He notes that passengers can see their faces in the screen, with a predictable result: “We did see some funny cases where people saw their faces and wanted to fix their hair.” Tactful gate agents kept the passengers moving.
What about masks?
Another likely future requirement is that facial recognition equipment be able to identify faces even when passengers are wearing face masks, as has become increasingly commonplace during the COVID-19 pandemic.
The airport team observed that proper lighting was important. “Good natural lighting yields better matches then when there are shadows. It can easily be solved with better background lighting. Lighting is something that airports need to think about. Vendors need to think about that; for example, installing small LED lights,” Mr Mehta explained.
A pro for the NEC system was the easy-to-navigate user interface and a two-camera option that facilitated photographing passengers in wheelchairs: “This was important to us because this is not an IT person operating this equipment. We want the instructions to be simple enough for the agent to use.”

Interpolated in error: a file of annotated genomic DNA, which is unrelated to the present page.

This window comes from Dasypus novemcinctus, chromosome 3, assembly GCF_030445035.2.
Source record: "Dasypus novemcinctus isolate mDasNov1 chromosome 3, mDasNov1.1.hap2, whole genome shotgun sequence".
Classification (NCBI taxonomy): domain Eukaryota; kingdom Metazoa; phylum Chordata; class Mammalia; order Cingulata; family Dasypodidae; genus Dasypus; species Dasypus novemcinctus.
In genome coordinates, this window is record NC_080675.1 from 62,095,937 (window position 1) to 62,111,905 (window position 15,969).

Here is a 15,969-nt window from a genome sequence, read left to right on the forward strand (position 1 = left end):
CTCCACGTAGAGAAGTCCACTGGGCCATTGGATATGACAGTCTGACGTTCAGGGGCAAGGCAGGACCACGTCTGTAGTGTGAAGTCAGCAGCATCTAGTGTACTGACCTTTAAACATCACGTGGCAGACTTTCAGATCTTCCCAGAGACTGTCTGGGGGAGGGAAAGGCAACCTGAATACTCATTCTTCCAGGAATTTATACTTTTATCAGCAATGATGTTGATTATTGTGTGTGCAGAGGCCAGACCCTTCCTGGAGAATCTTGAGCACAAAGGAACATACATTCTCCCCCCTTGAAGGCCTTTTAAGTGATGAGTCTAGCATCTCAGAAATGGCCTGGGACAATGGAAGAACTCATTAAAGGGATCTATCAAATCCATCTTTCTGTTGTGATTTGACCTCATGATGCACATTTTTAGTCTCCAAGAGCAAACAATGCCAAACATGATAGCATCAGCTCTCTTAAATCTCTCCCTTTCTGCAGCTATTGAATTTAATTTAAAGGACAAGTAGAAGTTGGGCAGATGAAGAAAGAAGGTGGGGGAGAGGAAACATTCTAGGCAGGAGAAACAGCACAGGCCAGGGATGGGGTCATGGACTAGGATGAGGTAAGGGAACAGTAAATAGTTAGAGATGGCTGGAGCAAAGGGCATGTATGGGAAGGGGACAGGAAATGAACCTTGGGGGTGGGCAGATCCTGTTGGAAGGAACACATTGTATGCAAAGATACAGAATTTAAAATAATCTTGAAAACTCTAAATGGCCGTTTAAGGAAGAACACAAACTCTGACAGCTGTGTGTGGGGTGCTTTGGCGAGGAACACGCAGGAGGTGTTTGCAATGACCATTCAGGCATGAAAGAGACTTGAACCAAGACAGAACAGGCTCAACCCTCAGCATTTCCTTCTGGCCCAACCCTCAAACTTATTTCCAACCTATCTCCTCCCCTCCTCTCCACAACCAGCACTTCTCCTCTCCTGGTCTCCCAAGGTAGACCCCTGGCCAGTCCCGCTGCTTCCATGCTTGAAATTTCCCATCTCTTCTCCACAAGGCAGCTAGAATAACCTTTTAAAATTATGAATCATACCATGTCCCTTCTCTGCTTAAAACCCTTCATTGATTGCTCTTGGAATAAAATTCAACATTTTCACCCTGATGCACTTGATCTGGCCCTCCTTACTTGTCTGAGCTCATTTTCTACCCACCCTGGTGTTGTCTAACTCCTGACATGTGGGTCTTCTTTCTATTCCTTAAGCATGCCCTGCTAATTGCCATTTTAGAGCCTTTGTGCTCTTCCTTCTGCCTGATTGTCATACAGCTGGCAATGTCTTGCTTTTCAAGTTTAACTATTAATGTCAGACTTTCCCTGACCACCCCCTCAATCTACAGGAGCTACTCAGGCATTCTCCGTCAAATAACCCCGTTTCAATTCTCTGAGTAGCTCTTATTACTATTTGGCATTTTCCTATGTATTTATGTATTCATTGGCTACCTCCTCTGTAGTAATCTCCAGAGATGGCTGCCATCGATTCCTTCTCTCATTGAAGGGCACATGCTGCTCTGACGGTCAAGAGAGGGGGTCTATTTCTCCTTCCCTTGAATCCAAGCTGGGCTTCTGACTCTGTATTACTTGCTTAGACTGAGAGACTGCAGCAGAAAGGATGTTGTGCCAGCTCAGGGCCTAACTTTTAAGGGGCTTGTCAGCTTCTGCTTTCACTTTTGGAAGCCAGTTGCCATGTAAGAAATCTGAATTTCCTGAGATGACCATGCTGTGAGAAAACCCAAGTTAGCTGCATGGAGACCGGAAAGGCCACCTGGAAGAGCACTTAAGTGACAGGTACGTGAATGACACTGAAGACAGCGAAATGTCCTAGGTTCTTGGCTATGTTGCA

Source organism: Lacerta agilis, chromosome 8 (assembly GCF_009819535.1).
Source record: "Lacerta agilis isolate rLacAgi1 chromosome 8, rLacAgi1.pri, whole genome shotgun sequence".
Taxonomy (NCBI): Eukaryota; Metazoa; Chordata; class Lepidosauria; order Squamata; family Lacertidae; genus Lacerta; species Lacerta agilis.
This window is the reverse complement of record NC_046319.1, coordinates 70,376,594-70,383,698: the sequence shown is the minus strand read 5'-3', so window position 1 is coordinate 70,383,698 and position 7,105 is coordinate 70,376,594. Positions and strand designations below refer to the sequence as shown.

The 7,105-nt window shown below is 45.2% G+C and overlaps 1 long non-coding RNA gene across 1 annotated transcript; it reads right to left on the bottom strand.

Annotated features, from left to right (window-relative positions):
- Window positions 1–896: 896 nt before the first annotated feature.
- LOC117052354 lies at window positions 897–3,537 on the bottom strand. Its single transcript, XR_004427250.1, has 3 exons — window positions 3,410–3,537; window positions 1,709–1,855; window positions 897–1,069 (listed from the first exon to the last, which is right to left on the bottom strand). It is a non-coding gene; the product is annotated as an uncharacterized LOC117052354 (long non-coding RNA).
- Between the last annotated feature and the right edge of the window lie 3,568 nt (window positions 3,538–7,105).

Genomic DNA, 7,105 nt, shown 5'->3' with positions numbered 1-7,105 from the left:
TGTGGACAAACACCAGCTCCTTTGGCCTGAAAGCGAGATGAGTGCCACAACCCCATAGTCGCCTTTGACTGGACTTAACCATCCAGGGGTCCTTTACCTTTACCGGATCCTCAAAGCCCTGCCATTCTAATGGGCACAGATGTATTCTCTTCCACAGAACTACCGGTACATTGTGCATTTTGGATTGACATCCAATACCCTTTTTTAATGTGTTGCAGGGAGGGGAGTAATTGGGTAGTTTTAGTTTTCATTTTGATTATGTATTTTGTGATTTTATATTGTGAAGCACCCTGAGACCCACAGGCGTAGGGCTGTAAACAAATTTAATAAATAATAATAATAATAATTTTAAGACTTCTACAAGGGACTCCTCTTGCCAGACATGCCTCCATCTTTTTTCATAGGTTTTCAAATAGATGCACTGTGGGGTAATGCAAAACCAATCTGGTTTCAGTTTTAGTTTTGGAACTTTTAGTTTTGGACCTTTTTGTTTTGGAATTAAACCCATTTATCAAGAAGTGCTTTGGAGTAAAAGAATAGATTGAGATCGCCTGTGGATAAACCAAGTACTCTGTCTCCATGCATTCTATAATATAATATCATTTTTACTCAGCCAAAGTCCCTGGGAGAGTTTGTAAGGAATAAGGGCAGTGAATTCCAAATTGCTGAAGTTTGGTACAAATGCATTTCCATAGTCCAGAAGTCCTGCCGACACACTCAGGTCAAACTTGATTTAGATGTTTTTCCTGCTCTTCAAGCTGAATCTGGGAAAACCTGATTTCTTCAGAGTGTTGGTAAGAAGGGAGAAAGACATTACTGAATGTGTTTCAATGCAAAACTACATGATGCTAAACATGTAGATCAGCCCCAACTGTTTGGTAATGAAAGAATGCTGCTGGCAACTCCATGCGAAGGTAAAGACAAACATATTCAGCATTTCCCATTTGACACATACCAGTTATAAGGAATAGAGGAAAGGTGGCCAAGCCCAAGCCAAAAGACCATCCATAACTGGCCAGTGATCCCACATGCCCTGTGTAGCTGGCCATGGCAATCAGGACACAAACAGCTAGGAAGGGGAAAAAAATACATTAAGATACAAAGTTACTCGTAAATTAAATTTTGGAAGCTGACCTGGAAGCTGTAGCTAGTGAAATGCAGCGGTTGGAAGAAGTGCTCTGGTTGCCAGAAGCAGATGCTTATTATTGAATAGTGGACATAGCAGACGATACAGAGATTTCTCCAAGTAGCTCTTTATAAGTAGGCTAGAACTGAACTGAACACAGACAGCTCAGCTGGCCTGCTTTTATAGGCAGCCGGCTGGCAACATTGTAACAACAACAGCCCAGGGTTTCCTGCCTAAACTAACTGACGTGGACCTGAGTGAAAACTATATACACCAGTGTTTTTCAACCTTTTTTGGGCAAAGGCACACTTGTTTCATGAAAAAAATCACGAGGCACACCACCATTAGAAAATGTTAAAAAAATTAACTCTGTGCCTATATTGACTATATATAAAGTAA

An pro for the MWAA was the Commercial Off The Shelf (COTs) iPad it used as the camera/computer: “In general, we like COTS equipment because you can replace parts quickly, but there are also restrictions. For example, with Apple IOS you cannot do remote connections into iPads to do support. If there is a technical difficulty and a time crunch, the only [solution] is to swap out the equipment. There are advantages and disadvantages of COTS and proprietary equipment. You need to keep some spare equipment.”
MWAA was the only supplier that did not allow remote access for vendor support: “We asked the vendor the question and they said to just to get another iPad. It takes a few minutes to load the software and you are ready to go.”
The installation process also formed part of the evaluation, with one team considered to have fallen short.
Although some people suspect that the US government’s intentions with facial recognition may well go beyond their advertised aim of simply expediting airline passenger processing, it is a fact that in this new world of global pandemics, contactless passenger processing can help with limiting the spread of viruses.
“In today’s world we are trying to go touchless,” Mr Mehta concluded. “This is going to be a big help. With this technology we could have done one-step processing – clearing you to go on the plane. This is an advantage we can apply to this realm that we weren’t thinking of in January when we set up this project.”
In general, we like COTS equipment because you can replace parts quickly, but there are also restrictions.